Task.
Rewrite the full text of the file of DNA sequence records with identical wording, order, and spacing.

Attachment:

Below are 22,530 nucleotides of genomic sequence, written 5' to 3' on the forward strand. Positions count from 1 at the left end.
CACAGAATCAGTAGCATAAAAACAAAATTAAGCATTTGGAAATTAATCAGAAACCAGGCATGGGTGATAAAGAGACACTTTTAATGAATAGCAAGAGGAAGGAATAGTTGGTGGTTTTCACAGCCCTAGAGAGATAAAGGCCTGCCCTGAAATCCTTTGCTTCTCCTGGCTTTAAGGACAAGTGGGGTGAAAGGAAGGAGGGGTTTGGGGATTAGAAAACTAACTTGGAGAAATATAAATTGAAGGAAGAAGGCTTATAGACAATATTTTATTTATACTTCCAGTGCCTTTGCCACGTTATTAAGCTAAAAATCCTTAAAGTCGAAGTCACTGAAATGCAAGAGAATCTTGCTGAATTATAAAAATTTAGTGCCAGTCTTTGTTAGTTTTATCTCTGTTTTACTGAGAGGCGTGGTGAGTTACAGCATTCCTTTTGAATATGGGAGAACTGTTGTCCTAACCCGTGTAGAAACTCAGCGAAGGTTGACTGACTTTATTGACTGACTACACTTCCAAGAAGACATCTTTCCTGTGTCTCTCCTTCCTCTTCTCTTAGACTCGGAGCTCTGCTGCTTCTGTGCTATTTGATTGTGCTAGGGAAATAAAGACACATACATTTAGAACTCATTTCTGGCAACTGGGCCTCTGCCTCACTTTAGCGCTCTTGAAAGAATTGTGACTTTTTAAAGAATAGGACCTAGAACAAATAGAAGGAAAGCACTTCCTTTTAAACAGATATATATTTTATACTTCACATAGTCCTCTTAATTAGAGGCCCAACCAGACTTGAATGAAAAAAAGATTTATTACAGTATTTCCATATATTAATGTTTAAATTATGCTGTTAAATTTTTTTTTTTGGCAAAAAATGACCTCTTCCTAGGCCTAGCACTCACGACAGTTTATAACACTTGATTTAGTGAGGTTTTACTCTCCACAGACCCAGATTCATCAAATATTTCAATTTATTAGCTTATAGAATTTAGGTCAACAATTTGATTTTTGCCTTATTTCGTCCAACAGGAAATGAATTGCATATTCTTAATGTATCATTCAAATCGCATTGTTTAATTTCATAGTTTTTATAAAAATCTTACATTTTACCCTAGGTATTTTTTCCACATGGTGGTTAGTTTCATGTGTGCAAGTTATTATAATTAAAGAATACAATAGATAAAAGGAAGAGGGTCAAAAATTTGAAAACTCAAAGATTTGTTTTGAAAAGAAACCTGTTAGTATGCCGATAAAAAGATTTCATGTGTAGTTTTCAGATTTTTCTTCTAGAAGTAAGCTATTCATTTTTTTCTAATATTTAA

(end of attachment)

Below are 22,530 nucleotides of genomic sequence, written 5' to 3' on the forward strand. Positions count from 1 at the left end.
CACAGAATCAGTAGCATAAAAACAAAATTAAGCATTTGGAAATTAATCAGAAACCAGGCATGGGTGATAAAGAGACACTTTTAATGAATAGCAAGAGGAAGGAATAGTTGGTGGTTTTCACAGCCCTAGAGAGATAAAGGCCTGCCCTGAAATCCTTTGCTTCTCCTGGCTTTAAGGACAAGTGGGGTGAAAGGAAGGAGGGGTTTGGGGATTAGAAAACTAACTTGGAGAAATATAAATTGAAGGAAGAAGGCTTATAGACAATATTTTATTTATACTTCCAGTGCCTTTGCCACGTTATTAAGCTAAAAATCCTTAAAGTCGAAGTCACTGAAATGCAAGAGAATCTTGCTGAATTATAAAAATTTAGTGCCAGTCTTTGTTAGTTTTATCTCTGTTTTACTGAGAGGCGTGGTGAGTTACAGCATTCCTTTTGAATATGGGAGAACTGTTGTCCTAACCCGTGTAGAAACTCAGCGAAGGTTGACTGACTTTATTGACTGACTACACTTCCAAGAAGACATCTTTCCTGTGTCTCTCCTTCCTCTTCTCTTAGACTCGGAGCTCTGCTGCTTCTGTGCTATTTGATTGTGCTAGGGAAATAAAGACACATACATTTAGAACTCATTTCTGGCAACTGGGCCTCTGCCTCACTTTAGCGCTCTTGAAAGAATTGTGACTTTTTAAAGAATAGGACCTAGAACAAATAGAAGGAAAGCACTTCCTTTTAAACAGATATATATTTTATACTTCACATAGTCCTCTTAATTAGAGGCCCAACCAGACTTGAATGAAAAAAAGATTTATTACAGTATTTCCATATATTAATGTTTAAATTATGCTGTTAAATTTTTTTTTTTGGCAAAAAATGACCTCTTCCTAGGCCTAGCACTCACGACAGTTTATAACACTTGATTTAGTGAGGTTTTACTCTCCACAGACCCAGATTCATCAAATATTTCAATTTATTAGCTTATAGAATTTAGGTCAACAATTTGATTTTTGCCTTATTTCGTCCAACAGGAAATGAATTGCATATTCTTAATGTATCATTCAAATCGCATTGTTTAATTTCATAGTTTTTATAAAAATCTTACATTTTACCCTAGGTATTTTTTCCACATGGTGGTTAGTTTCATGTGTGCAAGTTATTATAATTAAAGAATACAATAGATAAAAGGAAGAGGGTCAAAAATTTGAAAACTCAAAGATTTGTTTTGAAAAGAAACCTGTTAGTATGCCGATAAAAAGATTTCATGTGTAGTTTTCAGATTTTTCTTCTAGAAGTAAGCTATTCATTTTTTTCTAATATTTAA